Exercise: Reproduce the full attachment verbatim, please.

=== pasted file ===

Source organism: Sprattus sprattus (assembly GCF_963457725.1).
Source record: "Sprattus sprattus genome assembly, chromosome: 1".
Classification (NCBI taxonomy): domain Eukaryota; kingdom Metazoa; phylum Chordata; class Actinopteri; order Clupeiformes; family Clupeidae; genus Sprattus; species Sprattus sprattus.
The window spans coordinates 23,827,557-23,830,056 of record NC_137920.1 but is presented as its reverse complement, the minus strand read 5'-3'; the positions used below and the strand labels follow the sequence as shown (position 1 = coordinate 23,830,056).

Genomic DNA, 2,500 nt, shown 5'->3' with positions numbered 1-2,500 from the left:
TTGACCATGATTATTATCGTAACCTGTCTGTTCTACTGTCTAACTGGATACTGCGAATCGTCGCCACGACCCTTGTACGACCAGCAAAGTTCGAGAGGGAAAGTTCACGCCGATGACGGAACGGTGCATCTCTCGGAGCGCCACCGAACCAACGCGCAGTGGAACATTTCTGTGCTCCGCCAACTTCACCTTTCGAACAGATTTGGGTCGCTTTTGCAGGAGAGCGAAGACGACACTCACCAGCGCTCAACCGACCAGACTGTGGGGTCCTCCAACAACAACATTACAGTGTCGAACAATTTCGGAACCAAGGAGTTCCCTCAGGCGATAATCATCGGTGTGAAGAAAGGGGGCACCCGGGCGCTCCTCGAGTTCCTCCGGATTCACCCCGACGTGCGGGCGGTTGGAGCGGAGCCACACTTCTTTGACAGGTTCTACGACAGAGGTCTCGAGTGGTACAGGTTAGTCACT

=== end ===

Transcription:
Source organism: Sprattus sprattus (assembly GCF_963457725.1).
Source record: "Sprattus sprattus genome assembly, chromosome: 1".
Classification (NCBI taxonomy): domain Eukaryota; kingdom Metazoa; phylum Chordata; class Actinopteri; order Clupeiformes; family Clupeidae; genus Sprattus; species Sprattus sprattus.
The window spans coordinates 23,827,557-23,830,056 of record NC_137920.1 but is presented as its reverse complement, the minus strand read 5'-3'; the positions used below and the strand labels follow the sequence as shown (position 1 = coordinate 23,830,056).

Genomic DNA, 2,500 nt, shown 5'->3' with positions numbered 1-2,500 from the left:
TTGACCATGATTATTATCGTAACCTGTCTGTTCTACTGTCTAACTGGATACTGCGAATCGTCGCCACGACCCTTGTACGACCAGCAAAGTTCGAGAGGGAAAGTTCACGCCGATGACGGAACGGTGCATCTCTCGGAGCGCCACCGAACCAACGCGCAGTGGAACATTTCTGTGCTCCGCCAACTTCACCTTTCGAACAGATTTGGGTCGCTTTTGCAGGAGAGCGAAGACGACACTCACCAGCGCTCAACCGACCAGACTGTGGGGTCCTCCAACAACAACATTACAGTGTCGAACAATTTCGGAACCAAGGAGTTCCCTCAGGCGATAATCATCGGTGTGAAGAAAGGGGGCACCCGGGCGCTCCTCGAGTTCCTCCGGATTCACCCCGACGTGCGGGCGGTTGGAGCGGAGCCACACTTCTTTGACAGGTTCTACGACAGAGGTCTCGAGTGGTACAGGTTAGTCACT